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BlackRapid R-Strap
4 min read

BlackRapid R-Strap

A few weeks ago I noted that I had ordered an R-Strap (the RS-1) on the assumption that it would immediately prove to be indispensable. My assumption was right.

Before I discuss how well it performed, it’s worth pointing out that I was using it to haul a monster lens — the Canon 70-200mm f/2.8L IS USM — which weighs in at ~3.5 pounds (with the tripod mount). I should also note that I was shooting in Santa Cruz, where it was 82° in the middle of November!

I know what you’re thinking, you already have a strap and are reluctant to drop $50 on what looks to be just another strap. Understood. But, you have to realize that the obvious simplicity of this strap belies its practical genius. I won’t bore you with a multi-paragraph discussion of how it works (you can see for yourself in the videos; briefly, the strap is worn over your shoulder, and the camera hangs upside-down near your hip and the small of your back), but instead will focus on why it works well.

I appreciate that a strap like this appeals strongly to those who carry two cameras at a time (i.e., you hold the presumably lighter setup in your hand, and then keep the heavier kit cocked and loaded on the R-Strap), but it also is great for people like me who rely on just a single camera.

The first thing I noticed was just how natural it felt to have the camera hanging at my hip and upside down. As previously mentioned, on this particular day I was shooting with the hefty 70-200mm lens; given its size, I attached the R-Strap to the lens’ tripod mount, which allowed it to rest almost parallel to the ground. Very nice.

Despite the great weight of the lens, I quickly became comfortable — both physically and mentally — with the setup. Don’t get me wrong, in the very beginning it took no small amount of courage to put a large amount of faith in the R-Strap’s ability to hold the lens. That’s not to say that I was worried about the build quality of the strap, but rather that I’m anal about my toys and all too aware of their cost. To that end, throughout the day I constantly checked the Fasten R mechanism to make sure it was tethered securely to the camera (it always was, but I’m sure, as with any screw-based system, enough movement could persuade the screw to start rotating counter-clockwise).

As the day wore on, I became increasingly comfortable with raising the camera to shoot, and then, when finished, just kind of dropping it against the bumper (causing it to rest exactly where it was before the shot). These motions actually are at the heart of why the strap is such a joy to use. Because of the way the connector glides along the strap (and because the camera hangs upside-down), going from not touching the camera to shooting is a quick, easy, and dare I say fun motion.

It was hard to over-appreciate that I was walking along the beach and not thinking about holding the camera or feeling it bounce against me, and all the while knowing that it was there and that I could call on it at a moment’s notice.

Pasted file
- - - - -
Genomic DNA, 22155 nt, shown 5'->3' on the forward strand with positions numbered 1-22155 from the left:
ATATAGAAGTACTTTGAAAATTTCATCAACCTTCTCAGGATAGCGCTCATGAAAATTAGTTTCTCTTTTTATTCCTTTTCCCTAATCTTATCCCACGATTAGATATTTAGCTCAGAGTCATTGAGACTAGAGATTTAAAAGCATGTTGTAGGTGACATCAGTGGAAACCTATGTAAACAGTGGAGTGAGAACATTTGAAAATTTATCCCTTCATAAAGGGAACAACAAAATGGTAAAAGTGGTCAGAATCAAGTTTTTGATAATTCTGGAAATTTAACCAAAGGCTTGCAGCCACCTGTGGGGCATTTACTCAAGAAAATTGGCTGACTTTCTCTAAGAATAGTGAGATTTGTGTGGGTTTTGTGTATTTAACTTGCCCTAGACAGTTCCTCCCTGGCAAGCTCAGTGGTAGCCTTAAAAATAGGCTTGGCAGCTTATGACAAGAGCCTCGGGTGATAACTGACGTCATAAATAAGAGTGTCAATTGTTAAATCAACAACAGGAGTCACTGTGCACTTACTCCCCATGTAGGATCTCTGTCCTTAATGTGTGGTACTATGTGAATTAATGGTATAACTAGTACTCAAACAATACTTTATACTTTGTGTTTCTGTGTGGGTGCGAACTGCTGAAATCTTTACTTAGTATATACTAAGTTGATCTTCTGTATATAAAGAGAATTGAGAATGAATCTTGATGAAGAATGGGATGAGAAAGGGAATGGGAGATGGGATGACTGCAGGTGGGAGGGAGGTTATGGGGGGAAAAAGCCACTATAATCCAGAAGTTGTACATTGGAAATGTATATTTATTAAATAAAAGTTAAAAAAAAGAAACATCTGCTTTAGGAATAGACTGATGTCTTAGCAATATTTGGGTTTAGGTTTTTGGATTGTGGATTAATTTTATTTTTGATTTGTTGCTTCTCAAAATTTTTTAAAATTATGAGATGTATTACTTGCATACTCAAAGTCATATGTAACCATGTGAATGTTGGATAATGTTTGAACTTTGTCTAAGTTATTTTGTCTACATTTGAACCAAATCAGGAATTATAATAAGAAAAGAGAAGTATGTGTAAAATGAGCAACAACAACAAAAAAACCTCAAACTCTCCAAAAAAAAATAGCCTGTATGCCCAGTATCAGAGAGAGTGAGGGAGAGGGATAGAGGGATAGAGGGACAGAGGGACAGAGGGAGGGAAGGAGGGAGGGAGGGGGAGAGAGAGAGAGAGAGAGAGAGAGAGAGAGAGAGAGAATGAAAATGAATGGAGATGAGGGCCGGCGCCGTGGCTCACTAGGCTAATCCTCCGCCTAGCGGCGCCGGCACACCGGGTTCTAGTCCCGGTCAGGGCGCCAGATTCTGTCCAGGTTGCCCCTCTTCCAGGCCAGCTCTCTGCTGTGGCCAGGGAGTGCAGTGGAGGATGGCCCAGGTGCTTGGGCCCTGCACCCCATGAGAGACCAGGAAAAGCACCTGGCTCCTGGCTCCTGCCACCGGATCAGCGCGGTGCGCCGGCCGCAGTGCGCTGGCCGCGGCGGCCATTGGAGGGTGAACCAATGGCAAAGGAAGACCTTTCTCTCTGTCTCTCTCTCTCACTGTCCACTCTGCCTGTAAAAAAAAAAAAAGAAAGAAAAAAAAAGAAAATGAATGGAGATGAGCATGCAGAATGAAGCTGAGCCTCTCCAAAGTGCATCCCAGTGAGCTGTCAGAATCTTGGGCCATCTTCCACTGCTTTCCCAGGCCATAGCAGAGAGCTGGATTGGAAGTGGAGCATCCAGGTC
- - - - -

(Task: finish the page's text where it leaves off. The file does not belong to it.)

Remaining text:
The ability to put the camera behind you and just kind of forget about it is very liberating. For example, as I was walking along the main pier in Santa Cruz, I decided I wanted some fried calamari and a beer (truth be told, that decision was made long before I got in the car to drive to Santa Cruz). I was able to buy the food, eat it while walking around, and lean forward against the railing of the pier — all without ever having to think about whether the camera was going to hit something. OK, so that example may not blow your mind, but extrapolate the general idea to cover your use-case, and I think you’ll start to understand the strap’s convenience.

As useful as the strap is, there are a few trade-offs. The first is that the camera can no longer sit normally on a surface, because the Fasten R mechanism that links the strap to your camera simply won’t allow for it. Given the velvet-glove treatment I afford all my gadgets, I don’t feel too comfortable placing my equipment on surfaces at odd angles (did I really just string those words together?), and so I find this issue a bit annoying.

Another compromise you’ll likely have to make is to keep your backpack-style camera bag at home. I realize that for some this is a deal breaker; indeed, when I first recognized the issue I questioned whether the strap was for me. When I really thought it about though, I was able to convince myself that I usually only use my camera bag when transporting gear between locations; it actually is rare for me to switch lenses when I’m out and about (usually because I just can’t be bothered to do it), and so this is a concession I’m willing (and able) to make. Your mileage obviously may vary.

Finally, the R-Strap may prove to be incompatible with your tripod plate, and so you may have to remove it in order to use the strap. If your plate has a tripod mount, then you likely can use it without issue, but I probably would be weary of anything less secure (e.g., connecting the strap to a plate’s D-ring, etc.).

In my case the good far outweighs the bad. I’m quite pleased with the strap and am very much looking forward to future improvements and modifications — I just can’t see myself using anything else.

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